Diplomacy That Heals

Diplomacy That Heals
October 24th, 2007  
Team Infidel

Topic: Diplomacy That Heals

Diplomacy That Heals
Miami Herald
October 24, 2007
Pg. 1

A U.S. Navy hospital ship sailed to Latin America for four months -- on a mission to win hearts and minds in a full-blown foreign policy foray
By Carol Rosenberg
CORINTO, Nicaragua -- On a Friday in July, U.S. Navy Seahawk helicopters hovered high over waters once mined by the CIA, hauling dental chairs and X-ray machines to this gritty port city.
For a week, American sailors and charity workers would run free clinics for the poor from a hospital ship. U.S. dentists would polish and pull teeth. An American GI veterinary specialist would treat horses and cattle. Cosmetic surgeons would fix cleft lips.
But patients were scarce that first day. A hundred miles away, Venezuelan leader Hugo Chávez stood on a stage in the capital, Managua, alongside President Daniel Ortega, celebrating their socialist solidarity as ``an anti-imperialist vaccine.''
It was Sandinista Day, the 28th anniversary of the revolution that so enraged Ronald Reagan he tried to topple it. And, unaware or not, the U.S. Navy had sailed right into it.
These were the travels of the USNS Comfort, an 894-foot white gleaming hospital ship from which 800 U.S. forces, federal civilian workers and charity volunteers set out to stage a sustained, concentrated foreign policy incursion in the form of a 12-nation goodwill tour of Latin America and the Caribbean.
''If the only tool you've got is a gun, guess what, you shoot somebody. If your tool is aspirin, you can fix a headache,'' said retired British Army Col. Bob Leitch, with the civilian relief Project Hope, who served as mission medical director.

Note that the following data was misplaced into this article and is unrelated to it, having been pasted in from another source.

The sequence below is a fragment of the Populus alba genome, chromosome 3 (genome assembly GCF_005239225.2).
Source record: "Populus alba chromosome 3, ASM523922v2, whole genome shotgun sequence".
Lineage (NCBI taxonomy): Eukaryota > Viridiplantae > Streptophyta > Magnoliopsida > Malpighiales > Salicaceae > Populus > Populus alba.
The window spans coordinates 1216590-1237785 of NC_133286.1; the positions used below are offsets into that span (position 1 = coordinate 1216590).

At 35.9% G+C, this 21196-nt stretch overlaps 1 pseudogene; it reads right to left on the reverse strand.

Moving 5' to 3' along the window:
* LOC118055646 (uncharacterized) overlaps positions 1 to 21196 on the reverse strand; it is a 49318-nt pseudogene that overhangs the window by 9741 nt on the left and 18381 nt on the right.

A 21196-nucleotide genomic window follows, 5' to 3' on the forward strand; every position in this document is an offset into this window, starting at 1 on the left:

The four-month, $18 million tour from Panama to Peru to Paramaribo also was a high-profile U.S. response to years of Cuban-staffed, Venezuelan-funded medical missionizing.
Some called it health diplomacy. Others labeled it a military relief training mission. Either way, said Navy Capt. Bob Kapcio, who was called from destroyer duty to head up the operation, ``We're in a struggle to win the hearts and minds.''
In theaters of war, the ship can ramp up to a 1,000-bed, 12-operating-room facility. For this mission, it ran at a minimum -- with only two functioning surgery rooms.
It was also bedeviled by logistics: The unwieldy ship was able to dock in only four of the 12 nations, meaning the team offered more expeditionary, free clinic care on shore while tweaking the mission toward community care.
Help for the people
In Colon, Panama, hundreds of schoolchildren jammed an arena while a team of Air Force dentists polished teeth in the center. In Buenaventura, Colombia, Comfort staff discovered a rare concentration of more than two dozen people with XTB -- an extreme, mostly untreatable form of tuberculosis, a cluster so worrisome they alerted both the central government and the Centers for Disease Control in Atlanta.
In more prosperous Port-of-Spain, Trinidad, trainers emphasized teaching emergency first-aid treatment to nursing students -- while they met public health officials to discuss sewage and water-treatment systems. ''I'm sure there's some good publicity in seeing this big white ship going around the world,'' said Navy Lt. Lawrence Sproul, 41, who was mobilized to join the mission from a public health job in Chicago. ``But what we're doing on the ground really is low-cost, high-volume medicine.''
Speaking at stop 10 in Trinidad, Sproul choked back tears as he described preaching to a roomful of Peruvian women on safe sex practices. Mostly, Sproul said, the mission was met with curiosity, and a fundamental question the Americans could not answer: When would they return?
''Maybe it'll be next year. Maybe 20 to 30 years,'' he said. ``Who knows?''
Sproul, a 17-year career Navy officer who in the 1980s was a Mormon missionary in Paraguay, said he brought equal zeal to both jobs -- then, ''trying to bring people to our savior Jesus Christ,'' and now, ``preaching about protecting yourselves from the diseases that are out there.''
President Bush announced the initiative March 5. As commander in chief, he was dispatching Comfort to treat 85,000 patients -- and conduct 1,500 shipboard surgeries.